In a perfect world – and I’m splitting hairs, here, because it’s my job – I’d want a riser that was between these two examples. As much as I liked the additional height of the MotoPumps version when riding around town, I felt it was a bit too high during a freeway drone. The ultimate decision about the height depends on the condition of the rider’s back and how upright one may need to sit.
There’s a characteristic of the MotoPumps version that should be addressed: When the 1.25 in. riser is installed, the fork stanchions no longer reach into the stock bar riser, leaving the two stainless steel bolts to secure the controls without an assist from the fork. I have to wonder if this would make the stock riser more vulnerable to bending/breaking in an off-the-sidestand tip over. Visually, some people may not like that the top of the fork is located a half-inch inside the risers. MotoPumps says that the fork can be raised inside the triple clamp to address this issue, but be aware that, while it will address the above two concerns, it will quicken the steering and slightly affect ground clearance.
For riders who wish to lessen their reach to the grips, these risers offer a great option, and unless having the exact finish is required, the MotoPumps 0.6 in. riser would be a good option since its retail price of $70 is $50 less than the Honda item. If you want more height, the $76 MotoPumps’ 1.25 in. riser is currently the only game in town.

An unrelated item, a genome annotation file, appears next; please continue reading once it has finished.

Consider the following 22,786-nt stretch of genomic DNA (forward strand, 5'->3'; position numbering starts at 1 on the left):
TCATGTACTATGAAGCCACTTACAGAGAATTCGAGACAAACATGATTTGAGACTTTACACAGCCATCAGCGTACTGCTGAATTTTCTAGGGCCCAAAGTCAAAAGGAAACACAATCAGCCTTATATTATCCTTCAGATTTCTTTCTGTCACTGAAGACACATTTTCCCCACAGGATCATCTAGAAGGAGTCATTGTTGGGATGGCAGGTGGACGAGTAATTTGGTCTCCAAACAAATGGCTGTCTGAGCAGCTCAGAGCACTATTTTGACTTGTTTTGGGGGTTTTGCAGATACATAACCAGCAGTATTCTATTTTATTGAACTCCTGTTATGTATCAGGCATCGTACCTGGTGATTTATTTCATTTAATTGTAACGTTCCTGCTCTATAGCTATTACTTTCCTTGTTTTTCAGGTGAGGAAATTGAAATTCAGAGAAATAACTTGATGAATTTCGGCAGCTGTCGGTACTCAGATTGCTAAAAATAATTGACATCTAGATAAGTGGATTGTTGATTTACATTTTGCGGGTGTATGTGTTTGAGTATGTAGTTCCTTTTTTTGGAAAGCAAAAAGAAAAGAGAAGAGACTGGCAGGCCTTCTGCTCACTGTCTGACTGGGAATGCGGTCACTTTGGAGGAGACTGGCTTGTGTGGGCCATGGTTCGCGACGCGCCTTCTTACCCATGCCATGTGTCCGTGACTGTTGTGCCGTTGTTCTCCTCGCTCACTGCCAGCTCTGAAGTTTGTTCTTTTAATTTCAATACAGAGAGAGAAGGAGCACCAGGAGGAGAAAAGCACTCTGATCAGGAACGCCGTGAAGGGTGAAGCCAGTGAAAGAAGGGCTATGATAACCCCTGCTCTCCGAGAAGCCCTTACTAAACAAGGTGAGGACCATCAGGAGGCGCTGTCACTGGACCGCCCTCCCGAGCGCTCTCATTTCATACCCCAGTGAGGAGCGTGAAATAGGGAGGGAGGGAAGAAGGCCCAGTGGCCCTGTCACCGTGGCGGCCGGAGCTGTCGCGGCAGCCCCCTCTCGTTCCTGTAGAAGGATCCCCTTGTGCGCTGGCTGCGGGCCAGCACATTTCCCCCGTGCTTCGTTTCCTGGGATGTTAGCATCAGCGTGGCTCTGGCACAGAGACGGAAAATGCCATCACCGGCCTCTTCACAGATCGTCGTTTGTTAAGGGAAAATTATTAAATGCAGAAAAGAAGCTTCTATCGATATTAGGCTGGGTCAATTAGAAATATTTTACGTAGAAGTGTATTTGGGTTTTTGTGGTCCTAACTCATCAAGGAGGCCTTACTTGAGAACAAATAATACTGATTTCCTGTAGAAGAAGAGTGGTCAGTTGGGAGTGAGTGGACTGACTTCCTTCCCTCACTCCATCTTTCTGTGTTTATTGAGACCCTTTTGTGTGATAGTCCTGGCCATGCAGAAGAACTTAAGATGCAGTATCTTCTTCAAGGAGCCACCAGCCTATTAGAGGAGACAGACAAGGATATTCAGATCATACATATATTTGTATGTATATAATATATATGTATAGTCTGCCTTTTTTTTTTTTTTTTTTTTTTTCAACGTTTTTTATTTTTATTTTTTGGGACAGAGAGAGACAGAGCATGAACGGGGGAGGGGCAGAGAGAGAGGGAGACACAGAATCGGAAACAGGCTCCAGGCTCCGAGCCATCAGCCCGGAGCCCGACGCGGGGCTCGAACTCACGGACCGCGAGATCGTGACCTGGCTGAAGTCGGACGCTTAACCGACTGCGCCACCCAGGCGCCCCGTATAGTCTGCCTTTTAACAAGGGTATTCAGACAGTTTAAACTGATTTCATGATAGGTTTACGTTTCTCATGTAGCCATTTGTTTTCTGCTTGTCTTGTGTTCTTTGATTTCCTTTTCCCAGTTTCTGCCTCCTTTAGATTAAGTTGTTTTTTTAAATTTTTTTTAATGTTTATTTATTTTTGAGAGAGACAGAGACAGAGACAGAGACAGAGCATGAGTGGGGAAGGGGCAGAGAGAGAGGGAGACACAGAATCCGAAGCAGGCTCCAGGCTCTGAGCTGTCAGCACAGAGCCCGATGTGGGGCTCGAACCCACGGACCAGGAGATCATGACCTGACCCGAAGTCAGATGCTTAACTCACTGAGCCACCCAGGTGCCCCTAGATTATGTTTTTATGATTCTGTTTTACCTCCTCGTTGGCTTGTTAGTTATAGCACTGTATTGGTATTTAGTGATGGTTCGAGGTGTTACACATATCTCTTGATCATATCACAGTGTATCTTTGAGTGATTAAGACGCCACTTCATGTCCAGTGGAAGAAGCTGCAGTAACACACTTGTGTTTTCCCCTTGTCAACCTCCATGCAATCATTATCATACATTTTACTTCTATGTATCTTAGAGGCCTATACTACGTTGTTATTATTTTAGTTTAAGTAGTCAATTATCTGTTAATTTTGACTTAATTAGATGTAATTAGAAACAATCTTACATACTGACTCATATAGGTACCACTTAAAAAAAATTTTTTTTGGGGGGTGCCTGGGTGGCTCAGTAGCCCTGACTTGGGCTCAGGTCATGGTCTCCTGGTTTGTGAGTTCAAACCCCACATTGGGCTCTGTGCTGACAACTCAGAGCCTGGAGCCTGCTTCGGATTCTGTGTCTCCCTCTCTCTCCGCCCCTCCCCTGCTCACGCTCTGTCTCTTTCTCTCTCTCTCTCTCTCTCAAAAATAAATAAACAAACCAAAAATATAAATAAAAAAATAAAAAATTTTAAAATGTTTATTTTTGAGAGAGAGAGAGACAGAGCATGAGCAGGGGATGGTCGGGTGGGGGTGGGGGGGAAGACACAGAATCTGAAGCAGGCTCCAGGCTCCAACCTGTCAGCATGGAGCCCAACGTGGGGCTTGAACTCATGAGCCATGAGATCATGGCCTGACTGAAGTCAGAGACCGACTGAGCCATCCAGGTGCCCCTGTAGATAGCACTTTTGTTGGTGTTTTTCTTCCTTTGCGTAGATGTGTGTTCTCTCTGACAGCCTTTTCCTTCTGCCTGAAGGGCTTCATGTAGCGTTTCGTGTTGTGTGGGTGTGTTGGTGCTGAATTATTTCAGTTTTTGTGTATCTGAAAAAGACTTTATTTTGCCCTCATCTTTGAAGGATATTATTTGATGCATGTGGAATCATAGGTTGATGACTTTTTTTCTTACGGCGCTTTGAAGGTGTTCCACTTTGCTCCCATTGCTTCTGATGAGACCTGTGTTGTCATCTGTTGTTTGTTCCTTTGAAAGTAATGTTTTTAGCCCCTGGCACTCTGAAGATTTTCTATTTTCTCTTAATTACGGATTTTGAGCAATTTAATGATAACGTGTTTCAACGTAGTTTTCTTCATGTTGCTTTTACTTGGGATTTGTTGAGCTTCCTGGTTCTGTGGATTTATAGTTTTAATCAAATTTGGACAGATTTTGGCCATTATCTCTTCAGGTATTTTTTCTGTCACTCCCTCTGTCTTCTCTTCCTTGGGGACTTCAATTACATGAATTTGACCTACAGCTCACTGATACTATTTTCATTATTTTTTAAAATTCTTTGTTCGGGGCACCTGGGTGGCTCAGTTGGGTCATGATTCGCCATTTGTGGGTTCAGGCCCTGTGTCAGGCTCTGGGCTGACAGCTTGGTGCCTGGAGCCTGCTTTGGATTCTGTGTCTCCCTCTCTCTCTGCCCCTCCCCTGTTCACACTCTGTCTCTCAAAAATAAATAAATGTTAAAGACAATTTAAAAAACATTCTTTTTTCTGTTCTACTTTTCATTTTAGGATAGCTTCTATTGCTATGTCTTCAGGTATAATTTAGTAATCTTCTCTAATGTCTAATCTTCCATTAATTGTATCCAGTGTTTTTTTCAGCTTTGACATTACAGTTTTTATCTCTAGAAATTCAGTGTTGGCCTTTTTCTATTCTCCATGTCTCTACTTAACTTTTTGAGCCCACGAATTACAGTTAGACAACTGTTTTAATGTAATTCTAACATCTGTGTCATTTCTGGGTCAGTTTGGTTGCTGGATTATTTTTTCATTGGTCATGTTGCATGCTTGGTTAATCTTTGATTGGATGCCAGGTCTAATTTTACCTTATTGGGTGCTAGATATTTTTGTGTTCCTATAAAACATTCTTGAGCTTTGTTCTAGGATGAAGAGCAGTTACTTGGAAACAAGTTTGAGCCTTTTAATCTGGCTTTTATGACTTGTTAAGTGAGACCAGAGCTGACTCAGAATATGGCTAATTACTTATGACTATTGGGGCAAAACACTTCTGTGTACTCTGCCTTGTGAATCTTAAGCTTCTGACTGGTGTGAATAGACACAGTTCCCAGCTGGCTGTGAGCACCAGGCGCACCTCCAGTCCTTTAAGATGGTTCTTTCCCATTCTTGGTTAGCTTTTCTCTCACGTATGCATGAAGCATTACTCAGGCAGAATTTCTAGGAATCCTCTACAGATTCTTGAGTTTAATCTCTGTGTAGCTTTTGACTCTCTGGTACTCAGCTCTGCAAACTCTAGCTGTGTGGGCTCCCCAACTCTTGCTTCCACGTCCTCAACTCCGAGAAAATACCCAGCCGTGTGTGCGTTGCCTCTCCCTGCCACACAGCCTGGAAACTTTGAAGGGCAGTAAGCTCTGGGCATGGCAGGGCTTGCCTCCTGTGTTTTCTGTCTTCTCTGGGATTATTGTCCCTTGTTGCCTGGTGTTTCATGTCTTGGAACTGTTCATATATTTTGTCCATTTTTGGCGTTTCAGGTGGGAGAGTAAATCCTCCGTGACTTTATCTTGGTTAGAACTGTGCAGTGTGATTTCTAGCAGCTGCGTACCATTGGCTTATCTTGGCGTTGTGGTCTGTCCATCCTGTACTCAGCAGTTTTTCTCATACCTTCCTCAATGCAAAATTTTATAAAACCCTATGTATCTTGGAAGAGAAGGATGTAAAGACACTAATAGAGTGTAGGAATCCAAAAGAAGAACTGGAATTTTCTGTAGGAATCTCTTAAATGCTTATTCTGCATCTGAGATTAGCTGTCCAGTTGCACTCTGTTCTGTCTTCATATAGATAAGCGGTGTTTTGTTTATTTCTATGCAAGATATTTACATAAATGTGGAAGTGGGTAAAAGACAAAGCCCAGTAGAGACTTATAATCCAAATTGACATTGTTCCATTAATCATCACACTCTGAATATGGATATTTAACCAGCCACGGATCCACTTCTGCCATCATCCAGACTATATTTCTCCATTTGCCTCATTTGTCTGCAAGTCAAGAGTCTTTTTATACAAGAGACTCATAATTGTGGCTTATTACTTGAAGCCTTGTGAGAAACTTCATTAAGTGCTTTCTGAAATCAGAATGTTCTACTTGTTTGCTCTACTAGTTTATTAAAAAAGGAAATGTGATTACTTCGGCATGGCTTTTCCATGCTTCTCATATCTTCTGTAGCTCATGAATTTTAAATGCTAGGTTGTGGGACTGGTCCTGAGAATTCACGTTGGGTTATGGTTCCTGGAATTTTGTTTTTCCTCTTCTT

More to Come
In the 1,100 miles I’ve logged on the Interceptor, I’ve become even more fond of it than I was at the introduction. While I’ve heard some people claim it’s not sporty enough and others say it’s too sporty to be a comfortable sport-tourer, I think Honda did a great job of managing the two conflicting job requirements. For those who track these sort of things, my average mpg for the Interceptor has been 43.4, giving a theoretical range of over 240 miles per tank – though I’ve only pushed it to 230 mi. In other brief notes: Thank God for hand warmers. The DLX’s ABS and TC are fabulous in wet weather.
So, what’s next with the Interceptor? I’m thinking a taller windscreen to match my new riding position and an aftermarket pipe to try to get the exhaust note to sing along with the intake honk that I like so much. We’ll see what else pops up along the way.
Like most of the best happenings in his life, Evans stumbled into his motojournalism career. While on his way to a planned life in academia, he applied for a job at a motorcycle magazine, thinking he’d get the opportunity to write some freelance articles. Instead, he was offered a full-time job in which he discovered he could actually get paid to ride other people’s motorcycles – and he’s never looked back. Over the 25 years he’s been in the motorcycle industry, Evans has written two books, 101 Sportbike Performance Projects and How to Modify Your Metric Cruiser, and has ridden just about every production motorcycle manufactured. Evans has a deep love of motorcycles and believes they are a force for good in the world.